Saturday, August 1, 2009

Where were you then?

There are many "big" events where almost everyone seemed to know where they were, what they were doing, and who they were with. It might be because my memory is not as great as it could be, but I don't remember many of these moments. I could maybe remember 3. One of which doesn't count as it's a situation that's only big to me.

The first would be 911. I knew what I was doing; sleeping. I was too young to really understand all the implications of the event, but I knew it was a big thing. I went into my school, where the teacher decided that we needed to have a discussion about this major current event. We moved all the tables to the side, moved our chairs into a circle, then the teacher started briefing about the event for those of us who were not caught up. Obviously the briefing was very PG, since even as the vice principal the teacher could be fired if the conversation was too explicit. The class then all shared their views, before ending with a minute of silence.

Then comes HSF. As probably is the case with the other 9 finalists, I was at school when the phone calls were made. I dropped by home during lunch to see the answering machine blinking (well, it was blinking, but I was directed to it by my mom). I was freaked out (and evidently misunderstood the phone call) after listening to it a few times. I went back to school, explained the situation to my teacher, and excused myself for the afternoon. Apparently I looked pale; I definitely felt it. I had to psyche myself up (like I do with many many circumstances). I even had to phone one of my references to ease my nerves. After I felt that I've done as much nerve prepping as I could, I called Mr. Sommers. What came after is all over facebook.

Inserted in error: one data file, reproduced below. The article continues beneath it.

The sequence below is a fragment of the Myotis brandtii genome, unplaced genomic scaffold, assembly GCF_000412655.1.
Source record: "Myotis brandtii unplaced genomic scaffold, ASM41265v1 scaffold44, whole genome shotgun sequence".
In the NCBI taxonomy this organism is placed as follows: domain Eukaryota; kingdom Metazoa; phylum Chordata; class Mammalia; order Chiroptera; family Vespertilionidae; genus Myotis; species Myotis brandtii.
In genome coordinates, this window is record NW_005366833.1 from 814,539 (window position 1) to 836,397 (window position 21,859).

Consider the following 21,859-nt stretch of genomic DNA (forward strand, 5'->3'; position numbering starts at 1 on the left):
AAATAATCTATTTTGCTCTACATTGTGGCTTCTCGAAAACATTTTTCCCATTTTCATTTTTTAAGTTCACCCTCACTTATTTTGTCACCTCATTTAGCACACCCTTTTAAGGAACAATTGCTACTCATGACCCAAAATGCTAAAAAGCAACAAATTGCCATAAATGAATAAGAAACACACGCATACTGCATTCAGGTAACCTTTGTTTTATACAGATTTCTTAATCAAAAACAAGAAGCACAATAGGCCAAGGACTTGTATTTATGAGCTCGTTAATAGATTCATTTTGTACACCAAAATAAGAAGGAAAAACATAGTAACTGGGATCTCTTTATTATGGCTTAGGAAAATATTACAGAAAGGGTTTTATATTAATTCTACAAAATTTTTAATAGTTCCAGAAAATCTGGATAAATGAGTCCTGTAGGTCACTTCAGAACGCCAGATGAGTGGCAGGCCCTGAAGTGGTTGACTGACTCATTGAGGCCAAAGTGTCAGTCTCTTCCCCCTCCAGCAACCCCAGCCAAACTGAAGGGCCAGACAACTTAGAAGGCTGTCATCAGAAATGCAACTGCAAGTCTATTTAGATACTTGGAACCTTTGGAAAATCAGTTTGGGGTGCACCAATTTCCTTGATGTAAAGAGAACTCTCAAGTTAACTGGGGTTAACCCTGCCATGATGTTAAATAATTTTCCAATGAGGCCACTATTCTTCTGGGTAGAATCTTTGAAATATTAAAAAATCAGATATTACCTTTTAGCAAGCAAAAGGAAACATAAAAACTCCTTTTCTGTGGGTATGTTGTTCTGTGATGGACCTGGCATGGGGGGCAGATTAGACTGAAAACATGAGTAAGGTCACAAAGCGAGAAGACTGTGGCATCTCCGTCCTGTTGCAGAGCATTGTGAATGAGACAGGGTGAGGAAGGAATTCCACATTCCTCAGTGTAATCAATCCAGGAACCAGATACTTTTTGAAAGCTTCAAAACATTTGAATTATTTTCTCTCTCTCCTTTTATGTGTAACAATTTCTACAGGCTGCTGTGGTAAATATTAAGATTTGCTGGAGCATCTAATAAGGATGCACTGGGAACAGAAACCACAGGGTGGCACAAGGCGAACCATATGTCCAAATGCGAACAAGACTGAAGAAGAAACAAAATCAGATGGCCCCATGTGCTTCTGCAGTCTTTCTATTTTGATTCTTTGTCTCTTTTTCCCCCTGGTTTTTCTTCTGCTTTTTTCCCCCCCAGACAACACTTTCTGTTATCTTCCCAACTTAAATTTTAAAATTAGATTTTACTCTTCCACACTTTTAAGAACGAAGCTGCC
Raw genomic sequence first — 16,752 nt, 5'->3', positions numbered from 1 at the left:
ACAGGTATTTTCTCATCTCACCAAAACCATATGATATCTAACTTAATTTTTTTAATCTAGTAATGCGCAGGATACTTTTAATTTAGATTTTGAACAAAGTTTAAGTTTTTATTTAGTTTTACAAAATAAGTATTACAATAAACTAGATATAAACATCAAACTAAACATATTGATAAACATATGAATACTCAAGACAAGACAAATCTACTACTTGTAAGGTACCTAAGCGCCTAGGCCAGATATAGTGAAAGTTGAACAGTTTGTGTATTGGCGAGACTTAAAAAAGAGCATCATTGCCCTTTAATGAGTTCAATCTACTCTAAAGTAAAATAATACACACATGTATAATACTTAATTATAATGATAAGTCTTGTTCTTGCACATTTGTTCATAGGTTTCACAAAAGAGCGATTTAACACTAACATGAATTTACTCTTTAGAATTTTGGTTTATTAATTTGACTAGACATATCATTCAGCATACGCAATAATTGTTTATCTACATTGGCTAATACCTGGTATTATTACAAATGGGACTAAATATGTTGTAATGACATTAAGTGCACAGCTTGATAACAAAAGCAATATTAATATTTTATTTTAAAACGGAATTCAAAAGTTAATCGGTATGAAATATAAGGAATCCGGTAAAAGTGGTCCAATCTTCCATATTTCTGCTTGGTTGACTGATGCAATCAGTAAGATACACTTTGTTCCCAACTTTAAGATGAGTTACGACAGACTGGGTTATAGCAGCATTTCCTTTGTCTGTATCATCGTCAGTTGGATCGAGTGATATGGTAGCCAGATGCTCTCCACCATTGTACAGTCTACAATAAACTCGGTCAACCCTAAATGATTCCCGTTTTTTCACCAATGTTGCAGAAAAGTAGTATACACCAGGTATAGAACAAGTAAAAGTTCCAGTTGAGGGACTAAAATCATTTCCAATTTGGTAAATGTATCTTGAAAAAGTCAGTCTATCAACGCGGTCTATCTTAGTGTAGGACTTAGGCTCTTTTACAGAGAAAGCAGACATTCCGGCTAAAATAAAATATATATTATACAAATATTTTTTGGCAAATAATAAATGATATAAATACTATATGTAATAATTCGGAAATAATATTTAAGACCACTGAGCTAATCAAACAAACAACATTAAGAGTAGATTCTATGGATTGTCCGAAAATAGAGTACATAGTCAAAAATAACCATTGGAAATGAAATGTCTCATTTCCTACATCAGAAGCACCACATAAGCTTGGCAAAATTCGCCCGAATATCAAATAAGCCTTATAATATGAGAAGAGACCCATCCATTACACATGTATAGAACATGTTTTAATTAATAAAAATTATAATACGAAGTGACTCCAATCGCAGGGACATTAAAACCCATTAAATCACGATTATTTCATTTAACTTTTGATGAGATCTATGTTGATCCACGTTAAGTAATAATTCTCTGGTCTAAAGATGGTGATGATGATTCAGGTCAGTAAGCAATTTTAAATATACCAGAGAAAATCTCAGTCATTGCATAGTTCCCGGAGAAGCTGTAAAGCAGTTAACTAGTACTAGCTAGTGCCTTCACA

Lastly, Obamamania. The mood that night was very weird. I was in Woodward, and was feeling really disappointed by the information night that was being held there. My future career looks more shrouded and bleak than ever before when I left the library. But as I walked out of the campus that night, getting ready to head home, the atmosphere didn't feel right. There was electricity in the air. I could not go a block without someone overhead yelling or some drunk pedestrian looking ecstatic. I had a hunch about what happened and sent a text to my friend from Chicago: "Did he win?" The affirmative answer explained my feelings as I crossed the campus that night. It seemed funny how the night that is marked with hope by millions of people around the world was so bleak to me.

1 comment:

Loluis said...

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